Two generations of women will be at the helm as funeral directors
Lisa Damignani and her daughter, Christina
It is something that affects everyone but a topic few people want to discuss. Death may be a sensitive subject, however, when you’re a funeral director, it becomes your life 24/7.
Long thought of as a man’s profession, Lisa Damignani is not only part of the new wave of female funeral directors but also the owner of O’Sullivan Funeral Home. Her daughter, Christina Damignani, is following in her footsteps and is currently a registered intern at O’Sullivan’s alongside her family.
“People often feel more comfortable with a woman,” said Lisa. “We tend to be able to respond to other people’s emotions in a way that makes them feel comforted.”
Working as a funeral director is not a job for everyone. In fact, in the funeral industry, it isn’t even referred to as a job. The decision to become a funeral director is often referred to as a calling or a vocation, according to Jeff Caldwell, Funeral Service Education Professor at Humber College.
“It takes a special person to do this job and some people will say it is a calling,” he explained. “If you think that it is a job, you’ll be out in a few years.”
And it is a career that is experiencing a major shift in the number of women preparing to be funeral directors. Caldwell said that in 1999, enrollment in the Funeral Service program was split. It started to climb and then plateaued at 75 per cent.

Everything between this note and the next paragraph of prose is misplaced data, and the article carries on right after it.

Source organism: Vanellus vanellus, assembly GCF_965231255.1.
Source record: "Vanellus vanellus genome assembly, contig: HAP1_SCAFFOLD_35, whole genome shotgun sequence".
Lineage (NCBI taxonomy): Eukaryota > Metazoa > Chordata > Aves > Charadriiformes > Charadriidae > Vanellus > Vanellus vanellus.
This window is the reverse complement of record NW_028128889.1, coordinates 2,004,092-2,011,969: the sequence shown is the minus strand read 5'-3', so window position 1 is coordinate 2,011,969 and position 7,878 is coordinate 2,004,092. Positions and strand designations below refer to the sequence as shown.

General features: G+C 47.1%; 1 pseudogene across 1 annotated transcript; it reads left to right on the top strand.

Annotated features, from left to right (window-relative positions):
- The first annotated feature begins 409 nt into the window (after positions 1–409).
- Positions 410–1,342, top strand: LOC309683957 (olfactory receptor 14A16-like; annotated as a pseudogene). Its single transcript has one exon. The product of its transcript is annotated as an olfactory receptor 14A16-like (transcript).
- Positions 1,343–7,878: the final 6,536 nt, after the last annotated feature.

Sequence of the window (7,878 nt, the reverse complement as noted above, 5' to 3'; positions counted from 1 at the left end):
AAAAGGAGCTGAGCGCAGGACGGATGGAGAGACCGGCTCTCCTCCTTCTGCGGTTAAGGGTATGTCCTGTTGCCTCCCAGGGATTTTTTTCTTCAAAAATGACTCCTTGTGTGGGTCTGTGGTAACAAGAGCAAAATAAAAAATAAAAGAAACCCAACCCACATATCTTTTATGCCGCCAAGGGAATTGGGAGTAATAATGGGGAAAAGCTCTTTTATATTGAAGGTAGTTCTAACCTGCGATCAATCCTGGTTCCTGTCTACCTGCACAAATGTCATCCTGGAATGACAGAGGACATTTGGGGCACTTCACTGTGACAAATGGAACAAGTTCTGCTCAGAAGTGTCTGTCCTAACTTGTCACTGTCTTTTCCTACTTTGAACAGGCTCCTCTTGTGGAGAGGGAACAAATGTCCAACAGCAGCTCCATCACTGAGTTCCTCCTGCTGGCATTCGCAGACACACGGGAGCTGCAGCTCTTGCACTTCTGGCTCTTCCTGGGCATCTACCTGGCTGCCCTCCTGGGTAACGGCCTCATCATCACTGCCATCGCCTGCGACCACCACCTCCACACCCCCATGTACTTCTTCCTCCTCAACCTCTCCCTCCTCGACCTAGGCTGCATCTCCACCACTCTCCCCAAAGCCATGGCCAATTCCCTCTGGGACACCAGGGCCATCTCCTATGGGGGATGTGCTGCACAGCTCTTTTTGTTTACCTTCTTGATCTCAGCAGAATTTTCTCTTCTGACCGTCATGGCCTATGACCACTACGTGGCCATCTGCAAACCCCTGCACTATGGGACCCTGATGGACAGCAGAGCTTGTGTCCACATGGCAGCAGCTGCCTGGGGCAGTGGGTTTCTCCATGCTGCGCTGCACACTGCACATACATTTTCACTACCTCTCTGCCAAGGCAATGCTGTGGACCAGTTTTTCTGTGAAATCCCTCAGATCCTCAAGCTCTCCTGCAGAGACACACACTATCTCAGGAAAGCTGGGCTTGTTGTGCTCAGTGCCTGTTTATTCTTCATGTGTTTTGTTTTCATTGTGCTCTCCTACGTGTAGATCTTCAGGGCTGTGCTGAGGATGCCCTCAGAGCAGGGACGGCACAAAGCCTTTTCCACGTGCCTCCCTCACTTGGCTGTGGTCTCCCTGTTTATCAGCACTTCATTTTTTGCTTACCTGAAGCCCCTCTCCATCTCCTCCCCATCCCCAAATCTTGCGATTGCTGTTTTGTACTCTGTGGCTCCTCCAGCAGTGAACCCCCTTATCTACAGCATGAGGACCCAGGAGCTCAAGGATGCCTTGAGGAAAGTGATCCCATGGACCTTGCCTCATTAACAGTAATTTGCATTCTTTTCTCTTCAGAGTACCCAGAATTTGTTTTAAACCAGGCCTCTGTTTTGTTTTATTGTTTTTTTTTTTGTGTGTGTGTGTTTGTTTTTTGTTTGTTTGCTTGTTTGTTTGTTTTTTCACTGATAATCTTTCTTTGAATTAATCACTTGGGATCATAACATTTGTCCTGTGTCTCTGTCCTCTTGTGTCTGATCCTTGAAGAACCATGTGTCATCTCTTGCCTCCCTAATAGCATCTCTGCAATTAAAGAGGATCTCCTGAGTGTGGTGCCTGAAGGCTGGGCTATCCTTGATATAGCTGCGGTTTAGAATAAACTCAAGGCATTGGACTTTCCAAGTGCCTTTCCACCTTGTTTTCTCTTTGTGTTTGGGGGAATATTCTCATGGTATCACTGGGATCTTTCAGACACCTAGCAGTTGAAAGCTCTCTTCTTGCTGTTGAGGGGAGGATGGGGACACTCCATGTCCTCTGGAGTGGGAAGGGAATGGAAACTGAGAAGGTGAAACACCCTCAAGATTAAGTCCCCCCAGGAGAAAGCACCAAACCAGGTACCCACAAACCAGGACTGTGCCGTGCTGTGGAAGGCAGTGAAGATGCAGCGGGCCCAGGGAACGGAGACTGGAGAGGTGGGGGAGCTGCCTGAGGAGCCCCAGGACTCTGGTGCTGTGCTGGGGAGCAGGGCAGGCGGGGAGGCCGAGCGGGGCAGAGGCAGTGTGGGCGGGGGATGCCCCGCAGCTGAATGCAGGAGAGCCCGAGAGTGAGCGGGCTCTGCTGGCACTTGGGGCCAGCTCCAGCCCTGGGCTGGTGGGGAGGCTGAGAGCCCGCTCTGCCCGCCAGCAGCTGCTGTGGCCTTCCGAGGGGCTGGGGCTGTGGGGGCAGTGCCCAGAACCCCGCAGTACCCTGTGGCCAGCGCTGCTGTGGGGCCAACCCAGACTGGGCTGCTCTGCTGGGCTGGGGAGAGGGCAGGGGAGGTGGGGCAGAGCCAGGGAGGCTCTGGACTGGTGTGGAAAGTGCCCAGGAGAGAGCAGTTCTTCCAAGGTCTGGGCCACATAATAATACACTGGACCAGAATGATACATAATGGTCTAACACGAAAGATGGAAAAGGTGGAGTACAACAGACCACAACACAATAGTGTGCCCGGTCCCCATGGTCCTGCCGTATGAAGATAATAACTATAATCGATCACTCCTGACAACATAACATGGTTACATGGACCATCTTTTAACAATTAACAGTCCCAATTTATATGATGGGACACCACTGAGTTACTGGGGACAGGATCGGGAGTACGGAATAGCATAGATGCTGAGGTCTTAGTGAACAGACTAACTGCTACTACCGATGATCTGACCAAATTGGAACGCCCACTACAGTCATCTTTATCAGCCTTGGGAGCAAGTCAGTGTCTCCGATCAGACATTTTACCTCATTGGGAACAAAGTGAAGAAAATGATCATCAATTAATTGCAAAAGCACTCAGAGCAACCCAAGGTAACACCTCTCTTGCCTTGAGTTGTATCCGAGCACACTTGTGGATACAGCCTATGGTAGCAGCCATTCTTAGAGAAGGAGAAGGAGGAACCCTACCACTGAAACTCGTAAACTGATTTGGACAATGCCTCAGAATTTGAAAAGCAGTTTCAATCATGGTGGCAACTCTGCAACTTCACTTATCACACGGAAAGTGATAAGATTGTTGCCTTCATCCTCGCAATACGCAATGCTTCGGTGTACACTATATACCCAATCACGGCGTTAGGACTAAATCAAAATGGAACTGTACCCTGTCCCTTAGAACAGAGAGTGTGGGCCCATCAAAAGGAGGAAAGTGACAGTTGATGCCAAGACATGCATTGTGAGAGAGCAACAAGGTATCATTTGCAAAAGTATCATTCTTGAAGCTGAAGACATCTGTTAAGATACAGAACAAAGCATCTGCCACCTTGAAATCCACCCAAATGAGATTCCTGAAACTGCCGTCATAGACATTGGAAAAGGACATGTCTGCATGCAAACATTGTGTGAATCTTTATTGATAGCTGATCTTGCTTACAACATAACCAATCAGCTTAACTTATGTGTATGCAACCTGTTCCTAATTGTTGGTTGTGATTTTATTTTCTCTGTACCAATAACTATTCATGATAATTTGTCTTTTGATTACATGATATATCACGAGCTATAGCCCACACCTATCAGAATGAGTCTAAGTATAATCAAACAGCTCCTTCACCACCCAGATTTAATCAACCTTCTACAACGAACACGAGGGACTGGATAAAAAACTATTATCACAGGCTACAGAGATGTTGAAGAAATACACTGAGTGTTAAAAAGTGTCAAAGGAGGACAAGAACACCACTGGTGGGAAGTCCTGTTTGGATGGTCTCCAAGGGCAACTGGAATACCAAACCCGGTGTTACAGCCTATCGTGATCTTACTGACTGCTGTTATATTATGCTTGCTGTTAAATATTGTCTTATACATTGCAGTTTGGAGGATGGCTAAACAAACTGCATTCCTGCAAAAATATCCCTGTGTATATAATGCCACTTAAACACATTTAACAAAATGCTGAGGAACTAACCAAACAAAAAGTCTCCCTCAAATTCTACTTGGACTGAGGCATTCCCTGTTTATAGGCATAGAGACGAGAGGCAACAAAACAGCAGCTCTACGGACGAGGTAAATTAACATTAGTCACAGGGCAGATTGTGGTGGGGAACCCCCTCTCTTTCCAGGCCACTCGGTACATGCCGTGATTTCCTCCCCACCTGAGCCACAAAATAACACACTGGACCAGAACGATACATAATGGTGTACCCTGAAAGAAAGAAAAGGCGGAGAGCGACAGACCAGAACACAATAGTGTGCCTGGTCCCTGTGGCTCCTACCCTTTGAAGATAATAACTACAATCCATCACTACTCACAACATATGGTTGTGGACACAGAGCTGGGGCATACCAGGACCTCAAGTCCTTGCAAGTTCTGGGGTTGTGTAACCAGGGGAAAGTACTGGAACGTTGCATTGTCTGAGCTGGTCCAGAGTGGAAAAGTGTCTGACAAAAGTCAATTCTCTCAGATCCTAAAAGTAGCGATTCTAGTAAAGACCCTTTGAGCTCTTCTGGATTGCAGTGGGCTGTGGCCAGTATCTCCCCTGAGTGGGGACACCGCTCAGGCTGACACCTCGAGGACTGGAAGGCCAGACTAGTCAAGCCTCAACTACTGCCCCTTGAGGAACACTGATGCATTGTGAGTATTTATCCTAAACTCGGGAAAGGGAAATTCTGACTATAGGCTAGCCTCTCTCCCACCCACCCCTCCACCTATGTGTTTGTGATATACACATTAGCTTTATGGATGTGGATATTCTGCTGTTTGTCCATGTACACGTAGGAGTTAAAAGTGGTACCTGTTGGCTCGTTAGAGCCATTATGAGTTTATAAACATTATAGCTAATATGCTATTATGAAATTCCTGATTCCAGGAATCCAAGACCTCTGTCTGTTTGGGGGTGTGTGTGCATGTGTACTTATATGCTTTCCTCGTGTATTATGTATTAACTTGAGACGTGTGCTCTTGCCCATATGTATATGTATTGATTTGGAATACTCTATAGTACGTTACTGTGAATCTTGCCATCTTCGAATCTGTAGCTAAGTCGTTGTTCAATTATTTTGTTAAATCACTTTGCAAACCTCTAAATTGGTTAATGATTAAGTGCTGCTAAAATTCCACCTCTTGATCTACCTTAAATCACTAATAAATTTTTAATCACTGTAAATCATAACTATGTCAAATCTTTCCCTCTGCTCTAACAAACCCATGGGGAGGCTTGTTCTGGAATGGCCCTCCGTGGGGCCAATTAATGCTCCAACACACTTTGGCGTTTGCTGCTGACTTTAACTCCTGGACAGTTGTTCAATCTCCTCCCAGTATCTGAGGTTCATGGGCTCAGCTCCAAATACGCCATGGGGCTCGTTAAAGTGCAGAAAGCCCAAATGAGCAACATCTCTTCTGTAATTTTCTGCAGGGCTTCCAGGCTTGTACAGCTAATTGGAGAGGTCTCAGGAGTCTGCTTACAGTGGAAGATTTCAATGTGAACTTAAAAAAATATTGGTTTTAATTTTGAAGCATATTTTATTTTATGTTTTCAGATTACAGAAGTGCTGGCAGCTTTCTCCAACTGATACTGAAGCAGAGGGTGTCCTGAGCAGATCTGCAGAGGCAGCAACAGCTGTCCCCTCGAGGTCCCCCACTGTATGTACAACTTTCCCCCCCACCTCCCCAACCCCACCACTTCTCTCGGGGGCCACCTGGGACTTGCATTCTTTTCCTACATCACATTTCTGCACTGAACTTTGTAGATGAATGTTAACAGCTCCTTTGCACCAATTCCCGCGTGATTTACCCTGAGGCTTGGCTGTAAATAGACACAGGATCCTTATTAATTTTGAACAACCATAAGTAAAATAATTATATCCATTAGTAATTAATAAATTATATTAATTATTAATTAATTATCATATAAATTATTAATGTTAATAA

This year, it spiked.
“This year, we have 80 per cent female enrollment. The highest yet,” he said.
Caldwell said the physical demands of transporting a body or the fact that embalming was thought of as man’s line of work would have kept women from being more represented.
“The key aspect now is that a funeral director has to be caring, sensitive and compassionate,” he said. “Compassion has to be a constant because you’re dealing with people who have had experienced a loss and everyone reacts differently when they are grieving.”
Damignani’s daughter, Christina shares the same sentiment as her mother when it comes to helping people. To date, her professional background has been in the personal support worker field, however, she too felt a calling to move her compassion to another level.
“I see how compassionate my mom is and just how much people respect her and what she is doing,” said Christina. “I want to be working alongside her in this profession.”
Even with her mother taking the lead, however, there are still certain sacrifices no matter what the experience, said Caldwell.
“The Sault is not a small town, however, both Lisa and Christina are going to be quite identifiable because of the role they play in the community,” he explained. “People will know they’re funeral directors and because of that profile, they’re always on stage.”
“By becoming a funeral director, Christina is making a personal sacrifice in order to fulfil a greater sense of service to her community,” said Caldwell.
Like mother, like daughter, as the saying goes.